Selling to architects: Marketing advice for manufacturers

Architects are integral to any architectural project, but while they might design and plan new buildings and structures, they aren’t the only decision-makers to consider. As a manufacturer, a key part of the selling process is making life easier for architects.

As such, it is critical that you make connections with these people and find out what they want and need from you before you even try pitching your product.

The good news is that they already trust what you have to say. You’re considered an expert, and they don’t approach your sales pitch with the same caution as an ordinary consumer might. So with this clear advantage in the bag, how can manufacturing companies leverage their position to sell to architects? Let’s explore…

Understanding the architect buyer persona

Not all architects are looking at your website. Senior architects will delegate the research work to their juniors. It’s all part of the rite of passage for young architects. This means that junior architects are your primary target audience.

They are looking for information they can pass on to their supervisors that will help them to stand out. They’re looking to help make things cheaper, more efficient and better. So your website needs to be set up to make it easy for them to gather this information.

Juniors don’t read trade journals, and if they do, they aren’t paying attention to the print ads. Instead, they start their search online, so your website needs to be discoverable. In addition, they need to find quick and easily digestible information that they can present to their superiors.

The junior architect doesn’t want to pick up the phone just yet. They want to be able to find the information they are looking for on your website. This includes technical information, reviews, case studies and testimonials.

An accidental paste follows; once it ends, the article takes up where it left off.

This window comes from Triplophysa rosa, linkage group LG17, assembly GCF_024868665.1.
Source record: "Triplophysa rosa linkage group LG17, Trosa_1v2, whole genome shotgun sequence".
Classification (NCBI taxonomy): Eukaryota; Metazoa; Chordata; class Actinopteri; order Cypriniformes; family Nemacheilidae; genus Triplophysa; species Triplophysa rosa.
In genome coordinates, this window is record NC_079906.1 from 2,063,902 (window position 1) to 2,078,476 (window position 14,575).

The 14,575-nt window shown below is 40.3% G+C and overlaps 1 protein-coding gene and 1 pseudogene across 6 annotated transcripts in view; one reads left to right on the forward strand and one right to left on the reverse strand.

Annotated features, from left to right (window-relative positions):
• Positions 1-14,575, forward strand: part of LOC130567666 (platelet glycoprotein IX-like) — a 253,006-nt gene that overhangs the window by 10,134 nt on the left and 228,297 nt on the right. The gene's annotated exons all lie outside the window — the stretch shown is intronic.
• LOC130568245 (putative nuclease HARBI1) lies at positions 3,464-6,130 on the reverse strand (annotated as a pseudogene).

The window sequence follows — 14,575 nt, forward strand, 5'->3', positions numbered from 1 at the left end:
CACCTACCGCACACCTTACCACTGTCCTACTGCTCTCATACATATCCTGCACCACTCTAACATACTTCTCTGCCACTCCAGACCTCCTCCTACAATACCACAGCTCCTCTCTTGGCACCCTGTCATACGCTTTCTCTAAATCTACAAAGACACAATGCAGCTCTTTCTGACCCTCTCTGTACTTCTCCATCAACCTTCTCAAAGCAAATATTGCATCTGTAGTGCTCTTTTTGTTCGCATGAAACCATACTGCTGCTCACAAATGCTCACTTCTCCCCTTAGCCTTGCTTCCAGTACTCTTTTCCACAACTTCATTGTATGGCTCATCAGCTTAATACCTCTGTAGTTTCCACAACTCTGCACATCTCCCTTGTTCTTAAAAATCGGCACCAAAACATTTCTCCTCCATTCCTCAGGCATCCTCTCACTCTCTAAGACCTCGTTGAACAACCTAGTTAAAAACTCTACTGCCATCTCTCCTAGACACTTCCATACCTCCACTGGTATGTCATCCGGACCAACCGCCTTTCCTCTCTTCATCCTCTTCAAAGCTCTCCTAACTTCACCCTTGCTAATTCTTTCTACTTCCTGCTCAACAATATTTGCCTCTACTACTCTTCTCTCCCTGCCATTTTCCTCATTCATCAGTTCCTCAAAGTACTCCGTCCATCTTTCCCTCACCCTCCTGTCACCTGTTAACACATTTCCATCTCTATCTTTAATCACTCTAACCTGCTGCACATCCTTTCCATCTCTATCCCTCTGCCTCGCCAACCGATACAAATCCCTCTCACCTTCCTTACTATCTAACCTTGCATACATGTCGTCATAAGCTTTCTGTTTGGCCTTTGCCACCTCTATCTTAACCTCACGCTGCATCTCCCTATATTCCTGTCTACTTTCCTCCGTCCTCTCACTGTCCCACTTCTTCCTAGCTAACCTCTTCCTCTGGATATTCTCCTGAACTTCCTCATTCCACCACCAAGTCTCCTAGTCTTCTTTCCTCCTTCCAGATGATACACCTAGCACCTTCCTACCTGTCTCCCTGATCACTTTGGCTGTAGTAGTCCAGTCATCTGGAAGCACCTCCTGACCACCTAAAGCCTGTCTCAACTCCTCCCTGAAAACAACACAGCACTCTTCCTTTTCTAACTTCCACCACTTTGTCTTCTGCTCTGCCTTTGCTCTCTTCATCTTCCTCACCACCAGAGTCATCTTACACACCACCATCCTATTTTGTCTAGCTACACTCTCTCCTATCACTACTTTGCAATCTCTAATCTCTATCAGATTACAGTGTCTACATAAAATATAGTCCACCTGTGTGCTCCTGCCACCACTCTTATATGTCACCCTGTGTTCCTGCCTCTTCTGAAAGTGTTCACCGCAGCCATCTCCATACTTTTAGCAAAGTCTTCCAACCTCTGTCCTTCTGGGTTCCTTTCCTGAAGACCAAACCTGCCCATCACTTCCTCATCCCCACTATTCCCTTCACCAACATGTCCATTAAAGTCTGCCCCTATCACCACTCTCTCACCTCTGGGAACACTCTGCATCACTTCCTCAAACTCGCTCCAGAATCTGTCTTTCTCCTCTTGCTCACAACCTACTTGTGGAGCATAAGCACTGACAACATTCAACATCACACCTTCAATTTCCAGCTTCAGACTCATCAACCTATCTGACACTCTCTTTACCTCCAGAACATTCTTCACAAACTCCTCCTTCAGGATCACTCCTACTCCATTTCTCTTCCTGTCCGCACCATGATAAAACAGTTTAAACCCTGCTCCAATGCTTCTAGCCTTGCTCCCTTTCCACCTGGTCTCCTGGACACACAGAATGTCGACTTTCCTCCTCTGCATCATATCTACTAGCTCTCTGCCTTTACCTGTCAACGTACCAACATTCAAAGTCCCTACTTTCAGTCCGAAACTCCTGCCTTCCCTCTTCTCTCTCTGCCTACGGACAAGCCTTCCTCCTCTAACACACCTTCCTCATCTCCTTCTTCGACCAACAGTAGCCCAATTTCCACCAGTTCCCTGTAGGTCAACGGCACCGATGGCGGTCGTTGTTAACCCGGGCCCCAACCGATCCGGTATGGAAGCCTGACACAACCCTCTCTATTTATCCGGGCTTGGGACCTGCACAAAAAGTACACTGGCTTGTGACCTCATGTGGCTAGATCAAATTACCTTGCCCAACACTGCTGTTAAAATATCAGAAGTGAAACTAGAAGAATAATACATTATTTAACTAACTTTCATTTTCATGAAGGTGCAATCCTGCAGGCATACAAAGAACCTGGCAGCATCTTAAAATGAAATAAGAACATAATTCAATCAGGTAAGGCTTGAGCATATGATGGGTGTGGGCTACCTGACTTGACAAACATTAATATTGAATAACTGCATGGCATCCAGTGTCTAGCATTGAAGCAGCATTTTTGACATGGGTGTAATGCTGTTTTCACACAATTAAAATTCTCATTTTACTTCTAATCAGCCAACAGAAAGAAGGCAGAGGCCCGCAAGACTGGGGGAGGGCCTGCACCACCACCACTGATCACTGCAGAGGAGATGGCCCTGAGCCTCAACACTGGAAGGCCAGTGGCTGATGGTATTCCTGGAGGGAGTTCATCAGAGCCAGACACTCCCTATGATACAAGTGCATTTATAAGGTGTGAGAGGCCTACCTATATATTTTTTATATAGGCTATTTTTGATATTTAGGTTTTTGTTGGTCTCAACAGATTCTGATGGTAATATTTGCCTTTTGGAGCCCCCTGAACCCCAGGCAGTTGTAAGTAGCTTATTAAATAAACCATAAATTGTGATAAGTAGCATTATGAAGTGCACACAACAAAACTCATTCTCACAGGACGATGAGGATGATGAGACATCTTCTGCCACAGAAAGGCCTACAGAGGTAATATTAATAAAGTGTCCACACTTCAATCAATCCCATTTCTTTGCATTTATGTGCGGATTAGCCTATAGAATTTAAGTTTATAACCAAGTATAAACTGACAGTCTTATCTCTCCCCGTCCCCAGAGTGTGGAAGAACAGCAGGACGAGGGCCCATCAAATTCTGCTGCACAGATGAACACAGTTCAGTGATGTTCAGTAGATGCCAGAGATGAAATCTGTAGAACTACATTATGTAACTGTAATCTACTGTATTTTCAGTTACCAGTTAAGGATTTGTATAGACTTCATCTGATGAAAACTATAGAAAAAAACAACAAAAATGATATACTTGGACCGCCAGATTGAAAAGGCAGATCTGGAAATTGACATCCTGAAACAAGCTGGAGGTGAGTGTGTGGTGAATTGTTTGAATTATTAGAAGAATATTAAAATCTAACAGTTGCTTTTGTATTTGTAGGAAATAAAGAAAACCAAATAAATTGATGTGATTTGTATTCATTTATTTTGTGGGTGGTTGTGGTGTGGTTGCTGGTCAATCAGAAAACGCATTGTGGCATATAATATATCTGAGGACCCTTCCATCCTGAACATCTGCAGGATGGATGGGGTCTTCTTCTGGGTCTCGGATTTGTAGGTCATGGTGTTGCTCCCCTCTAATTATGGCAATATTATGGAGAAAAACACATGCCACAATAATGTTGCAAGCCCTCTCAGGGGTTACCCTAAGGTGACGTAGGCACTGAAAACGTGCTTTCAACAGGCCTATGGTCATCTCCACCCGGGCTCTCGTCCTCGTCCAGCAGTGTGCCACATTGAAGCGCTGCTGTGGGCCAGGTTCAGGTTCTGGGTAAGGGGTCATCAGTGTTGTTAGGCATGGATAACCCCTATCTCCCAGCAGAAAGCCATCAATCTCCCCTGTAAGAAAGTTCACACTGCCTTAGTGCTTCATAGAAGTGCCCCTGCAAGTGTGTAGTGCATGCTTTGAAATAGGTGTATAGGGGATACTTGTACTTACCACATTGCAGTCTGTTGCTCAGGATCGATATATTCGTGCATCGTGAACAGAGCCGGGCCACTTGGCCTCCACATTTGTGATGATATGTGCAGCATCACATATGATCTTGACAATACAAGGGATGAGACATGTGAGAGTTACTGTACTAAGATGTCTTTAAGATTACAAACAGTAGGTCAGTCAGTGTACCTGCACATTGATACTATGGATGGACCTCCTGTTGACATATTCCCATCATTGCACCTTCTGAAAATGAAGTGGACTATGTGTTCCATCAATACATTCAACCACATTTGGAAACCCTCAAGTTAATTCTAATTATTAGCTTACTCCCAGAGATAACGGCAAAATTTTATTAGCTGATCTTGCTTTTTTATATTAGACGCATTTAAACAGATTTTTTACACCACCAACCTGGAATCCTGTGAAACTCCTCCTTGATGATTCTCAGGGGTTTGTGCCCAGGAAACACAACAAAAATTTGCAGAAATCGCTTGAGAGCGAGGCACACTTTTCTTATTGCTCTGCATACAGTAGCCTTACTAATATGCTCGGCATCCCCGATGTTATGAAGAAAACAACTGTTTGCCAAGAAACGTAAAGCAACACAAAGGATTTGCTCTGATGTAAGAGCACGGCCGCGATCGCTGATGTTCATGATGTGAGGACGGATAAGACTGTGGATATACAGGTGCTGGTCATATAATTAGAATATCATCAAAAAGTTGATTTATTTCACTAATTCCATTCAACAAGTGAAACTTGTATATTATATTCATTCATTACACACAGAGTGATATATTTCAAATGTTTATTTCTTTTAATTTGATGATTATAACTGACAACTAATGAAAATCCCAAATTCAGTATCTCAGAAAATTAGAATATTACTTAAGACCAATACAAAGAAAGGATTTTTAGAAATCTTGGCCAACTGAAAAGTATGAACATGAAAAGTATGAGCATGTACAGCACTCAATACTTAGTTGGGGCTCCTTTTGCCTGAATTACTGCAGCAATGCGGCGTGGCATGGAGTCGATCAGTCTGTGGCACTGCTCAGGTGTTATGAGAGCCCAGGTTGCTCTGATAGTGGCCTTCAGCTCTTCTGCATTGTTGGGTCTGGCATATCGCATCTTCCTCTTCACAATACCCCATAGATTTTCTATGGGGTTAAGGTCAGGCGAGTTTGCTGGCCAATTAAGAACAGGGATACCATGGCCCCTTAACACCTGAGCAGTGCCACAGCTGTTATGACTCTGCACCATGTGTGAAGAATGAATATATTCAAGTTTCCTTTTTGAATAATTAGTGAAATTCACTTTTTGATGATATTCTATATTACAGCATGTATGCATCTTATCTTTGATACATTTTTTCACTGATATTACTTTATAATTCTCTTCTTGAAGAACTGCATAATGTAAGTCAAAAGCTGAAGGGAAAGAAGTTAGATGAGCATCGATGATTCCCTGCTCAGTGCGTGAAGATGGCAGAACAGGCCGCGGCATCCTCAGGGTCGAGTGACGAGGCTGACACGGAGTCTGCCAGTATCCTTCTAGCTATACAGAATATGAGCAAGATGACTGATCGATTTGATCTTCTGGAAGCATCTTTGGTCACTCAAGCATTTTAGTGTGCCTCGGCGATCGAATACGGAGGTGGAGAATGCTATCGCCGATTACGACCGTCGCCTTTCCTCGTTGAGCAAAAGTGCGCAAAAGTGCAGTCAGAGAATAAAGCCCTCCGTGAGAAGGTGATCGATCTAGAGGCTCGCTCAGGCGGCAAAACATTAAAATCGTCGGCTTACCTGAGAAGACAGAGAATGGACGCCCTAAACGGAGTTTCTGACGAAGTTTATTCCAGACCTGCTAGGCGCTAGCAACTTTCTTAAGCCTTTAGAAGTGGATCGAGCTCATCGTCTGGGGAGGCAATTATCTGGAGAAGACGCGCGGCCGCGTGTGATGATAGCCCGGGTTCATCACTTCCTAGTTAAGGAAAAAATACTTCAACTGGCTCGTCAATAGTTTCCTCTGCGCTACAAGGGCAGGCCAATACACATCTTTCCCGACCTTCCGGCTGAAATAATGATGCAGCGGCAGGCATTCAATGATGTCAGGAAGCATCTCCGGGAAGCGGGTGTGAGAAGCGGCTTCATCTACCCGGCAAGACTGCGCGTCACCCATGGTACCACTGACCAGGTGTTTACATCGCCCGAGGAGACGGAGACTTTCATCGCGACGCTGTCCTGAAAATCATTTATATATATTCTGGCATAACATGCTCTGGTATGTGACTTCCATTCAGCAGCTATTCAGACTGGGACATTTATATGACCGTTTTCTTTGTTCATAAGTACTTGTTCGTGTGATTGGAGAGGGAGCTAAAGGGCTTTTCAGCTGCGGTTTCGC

Ultimately, the junior architect wants to be able to impress their superiors. And if they find a manufacturer they trust early in their career, they are more likely to return to what they know as they progress. This kind of loyalty can be incredibly valuable.

Understanding an architect’s requirements

Architects rarely act alone and are not the final say in the decision process. There are often many stakeholders who need to get on board when switching to new materials or a new manufacturer.

They need to present information to contractors, clients and senior figures in their own firm. Even if you’re selling something better than the existing method, you’re also asking a contractor to change something that might have been working for them for the past 20 years. No contractor will do this without a compelling argument.
To help architects convince their contractors that switching manufacturers is a positive move, they need product pages that clearly demonstrate the installation process. Images, video and installation guides will all help to shape this interaction.

Become a helpful resource for architects